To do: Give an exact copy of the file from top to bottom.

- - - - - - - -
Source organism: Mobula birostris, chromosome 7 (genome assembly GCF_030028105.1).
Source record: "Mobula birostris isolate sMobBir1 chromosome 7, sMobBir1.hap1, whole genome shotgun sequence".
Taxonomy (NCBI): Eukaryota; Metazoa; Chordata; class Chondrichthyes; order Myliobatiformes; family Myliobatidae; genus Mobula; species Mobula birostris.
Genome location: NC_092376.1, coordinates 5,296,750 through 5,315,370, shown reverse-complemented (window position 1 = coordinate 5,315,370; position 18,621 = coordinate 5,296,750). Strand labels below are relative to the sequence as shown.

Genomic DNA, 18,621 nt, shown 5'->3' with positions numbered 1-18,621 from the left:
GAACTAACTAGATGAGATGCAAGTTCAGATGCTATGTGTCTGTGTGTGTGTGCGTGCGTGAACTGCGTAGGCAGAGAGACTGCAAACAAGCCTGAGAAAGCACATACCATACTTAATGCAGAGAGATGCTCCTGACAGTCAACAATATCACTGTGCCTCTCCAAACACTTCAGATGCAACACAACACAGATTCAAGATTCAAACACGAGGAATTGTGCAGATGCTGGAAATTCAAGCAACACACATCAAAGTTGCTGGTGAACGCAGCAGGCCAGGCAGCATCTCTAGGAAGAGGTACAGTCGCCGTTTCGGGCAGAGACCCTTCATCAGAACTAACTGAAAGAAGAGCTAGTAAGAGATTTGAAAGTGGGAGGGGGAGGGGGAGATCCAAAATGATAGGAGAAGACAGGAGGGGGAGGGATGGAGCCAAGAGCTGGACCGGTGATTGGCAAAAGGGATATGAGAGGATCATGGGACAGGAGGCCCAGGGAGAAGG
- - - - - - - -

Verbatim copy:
Source organism: Mobula birostris, chromosome 7 (genome assembly GCF_030028105.1).
Source record: "Mobula birostris isolate sMobBir1 chromosome 7, sMobBir1.hap1, whole genome shotgun sequence".
Taxonomy (NCBI): Eukaryota; Metazoa; Chordata; class Chondrichthyes; order Myliobatiformes; family Myliobatidae; genus Mobula; species Mobula birostris.
Genome location: NC_092376.1, coordinates 5,296,750 through 5,315,370, shown reverse-complemented (window position 1 = coordinate 5,315,370; position 18,621 = coordinate 5,296,750). Strand labels below are relative to the sequence as shown.

Genomic DNA, 18,621 nt, shown 5'->3' with positions numbered 1-18,621 from the left:
GAACTAACTAGATGAGATGCAAGTTCAGATGCTATGTGTCTGTGTGTGTGTGCGTGCGTGAACTGCGTAGGCAGAGAGACTGCAAACAAGCCTGAGAAAGCACATACCATACTTAATGCAGAGAGATGCTCCTGACAGTCAACAATATCACTGTGCCTCTCCAAACACTTCAGATGCAACACAACACAGATTCAAGATTCAAACACGAGGAATTGTGCAGATGCTGGAAATTCAAGCAACACACATCAAAGTTGCTGGTGAACGCAGCAGGCCAGGCAGCATCTCTAGGAAGAGGTACAGTCGCCGTTTCGGGCAGAGACCCTTCATCAGAACTAACTGAAAGAAGAGCTAGTAAGAGATTTGAAAGTGGGAGGGGGAGGGGGAGATCCAAAATGATAGGAGAAGACAGGAGGGGGAGGGATGGAGCCAAGAGCTGGACCGGTGATTGGCAAAAGGGATATGAGAGGATCATGGGACAGGAGGCCCAGGGAGAAGG